A gray divorce might be in your best interests if you and your spouse don’t get along or no longer want to be together, but a later-in-life divorce could hurt your retirement plans. Why are your plans in trouble? The reality is that you are going to be less likely to recover economically because you have fewer years of work-life left after a gray divorce.
If you divorce at 60, you may only have six or seven years of work left before retirement. If you’re 70, you may not want to work again at all. This will make an impact your options when you divorce.
What should you know about a gray divorce and retirement?
There are a few things you can do to protect your retirement. To start with, you need to look closely at your assets and debts to determine what would be the fairest split. If you have no retirement, then you may need to look into retirement splitting with a QDRO or other paperwork to help you transfer those funds legally and without unnecessary taxation. If your spouse is in the military, there may be the 10/10/10 rule to consider, or you might need to file extra paperwork to qualify for a share of your spouse’s retirement income, according to our Denver military divorce attorney.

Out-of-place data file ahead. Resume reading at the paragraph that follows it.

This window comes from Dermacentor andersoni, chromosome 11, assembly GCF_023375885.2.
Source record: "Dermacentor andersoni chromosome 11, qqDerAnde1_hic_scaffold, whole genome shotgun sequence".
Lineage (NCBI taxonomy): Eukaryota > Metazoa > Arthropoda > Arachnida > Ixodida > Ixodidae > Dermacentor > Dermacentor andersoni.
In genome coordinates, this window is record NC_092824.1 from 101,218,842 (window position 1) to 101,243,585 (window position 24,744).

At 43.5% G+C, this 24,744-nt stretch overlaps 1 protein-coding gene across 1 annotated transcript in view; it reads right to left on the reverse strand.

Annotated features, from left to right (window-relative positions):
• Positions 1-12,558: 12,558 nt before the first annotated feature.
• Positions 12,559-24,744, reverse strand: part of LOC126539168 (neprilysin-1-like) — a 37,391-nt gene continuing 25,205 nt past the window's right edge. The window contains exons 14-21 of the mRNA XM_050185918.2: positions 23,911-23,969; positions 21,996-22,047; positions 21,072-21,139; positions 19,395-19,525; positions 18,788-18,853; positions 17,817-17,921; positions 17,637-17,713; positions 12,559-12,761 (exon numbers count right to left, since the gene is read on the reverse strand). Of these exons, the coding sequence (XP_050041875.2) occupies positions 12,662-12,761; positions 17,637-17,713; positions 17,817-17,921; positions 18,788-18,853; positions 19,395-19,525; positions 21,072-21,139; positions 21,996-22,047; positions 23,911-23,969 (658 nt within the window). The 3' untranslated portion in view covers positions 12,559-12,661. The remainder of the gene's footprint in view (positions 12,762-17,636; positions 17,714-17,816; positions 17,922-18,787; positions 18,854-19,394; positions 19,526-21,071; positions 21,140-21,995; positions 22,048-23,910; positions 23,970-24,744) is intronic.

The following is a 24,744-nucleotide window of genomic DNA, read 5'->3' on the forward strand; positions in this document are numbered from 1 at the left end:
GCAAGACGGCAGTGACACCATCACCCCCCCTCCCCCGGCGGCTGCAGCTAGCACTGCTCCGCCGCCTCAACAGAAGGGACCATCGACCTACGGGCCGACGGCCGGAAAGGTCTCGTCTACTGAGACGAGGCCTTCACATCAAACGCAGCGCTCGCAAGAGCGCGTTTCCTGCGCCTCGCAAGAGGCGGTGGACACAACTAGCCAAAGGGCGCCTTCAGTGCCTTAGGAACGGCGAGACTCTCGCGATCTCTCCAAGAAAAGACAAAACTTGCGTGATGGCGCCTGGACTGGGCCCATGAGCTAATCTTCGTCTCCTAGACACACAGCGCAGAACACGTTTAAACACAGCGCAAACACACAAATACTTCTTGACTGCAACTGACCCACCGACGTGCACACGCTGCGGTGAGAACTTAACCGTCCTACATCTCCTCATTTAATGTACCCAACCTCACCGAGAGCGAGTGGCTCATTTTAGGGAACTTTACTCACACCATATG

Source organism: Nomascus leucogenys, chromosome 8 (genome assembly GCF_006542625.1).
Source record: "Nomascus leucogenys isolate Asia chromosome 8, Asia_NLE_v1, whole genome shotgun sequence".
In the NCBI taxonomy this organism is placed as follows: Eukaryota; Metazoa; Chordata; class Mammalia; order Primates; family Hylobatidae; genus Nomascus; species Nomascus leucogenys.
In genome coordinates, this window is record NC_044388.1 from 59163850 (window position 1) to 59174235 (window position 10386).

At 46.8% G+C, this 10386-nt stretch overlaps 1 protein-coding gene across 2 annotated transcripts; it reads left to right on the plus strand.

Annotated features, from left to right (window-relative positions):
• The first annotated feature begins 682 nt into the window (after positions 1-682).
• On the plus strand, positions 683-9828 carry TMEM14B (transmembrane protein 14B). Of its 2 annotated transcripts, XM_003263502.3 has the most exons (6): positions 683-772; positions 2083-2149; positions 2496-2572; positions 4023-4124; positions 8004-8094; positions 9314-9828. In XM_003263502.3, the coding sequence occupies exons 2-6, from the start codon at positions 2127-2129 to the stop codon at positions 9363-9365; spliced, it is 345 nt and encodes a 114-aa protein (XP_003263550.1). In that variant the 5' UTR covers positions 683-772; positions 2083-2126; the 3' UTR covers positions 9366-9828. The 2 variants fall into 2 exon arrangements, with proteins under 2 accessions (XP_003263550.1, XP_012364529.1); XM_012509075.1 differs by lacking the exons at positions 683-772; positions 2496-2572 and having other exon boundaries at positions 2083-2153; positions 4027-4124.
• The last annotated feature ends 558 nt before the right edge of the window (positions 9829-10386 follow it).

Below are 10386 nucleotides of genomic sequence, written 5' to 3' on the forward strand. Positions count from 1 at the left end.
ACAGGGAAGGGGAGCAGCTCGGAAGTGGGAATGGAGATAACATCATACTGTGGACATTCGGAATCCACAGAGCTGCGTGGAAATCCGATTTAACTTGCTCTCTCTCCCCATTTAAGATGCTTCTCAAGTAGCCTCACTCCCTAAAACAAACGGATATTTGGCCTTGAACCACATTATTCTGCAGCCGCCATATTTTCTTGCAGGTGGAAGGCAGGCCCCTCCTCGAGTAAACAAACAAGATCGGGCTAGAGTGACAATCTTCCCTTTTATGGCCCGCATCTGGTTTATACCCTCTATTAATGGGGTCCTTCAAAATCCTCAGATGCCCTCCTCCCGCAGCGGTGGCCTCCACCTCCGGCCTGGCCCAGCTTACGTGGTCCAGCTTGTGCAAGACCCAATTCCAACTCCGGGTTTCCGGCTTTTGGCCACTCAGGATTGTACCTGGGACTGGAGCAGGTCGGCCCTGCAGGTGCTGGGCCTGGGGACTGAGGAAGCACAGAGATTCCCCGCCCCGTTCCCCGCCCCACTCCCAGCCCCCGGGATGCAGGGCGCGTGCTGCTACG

One of the most important things to consider is how many assets will be liquid assets versus assets that don’t have a specific value. For example, liquid assets like cash in your bank account, will be easier to invest and grow, even in your older age.
It may need to go without saying that divorcing in later life could mean that you have to cut back on your retirement goals a little bit, especially if you’re only getting a share of your spouse’s retirement or will need to subsidize the retirement income with part-time work. Still, it is possible to approach this split with the goal of getting as much as you can, so that your retirement is protected, even if you need to work a few years longer or negotiate for assets to sell off for liquid funds.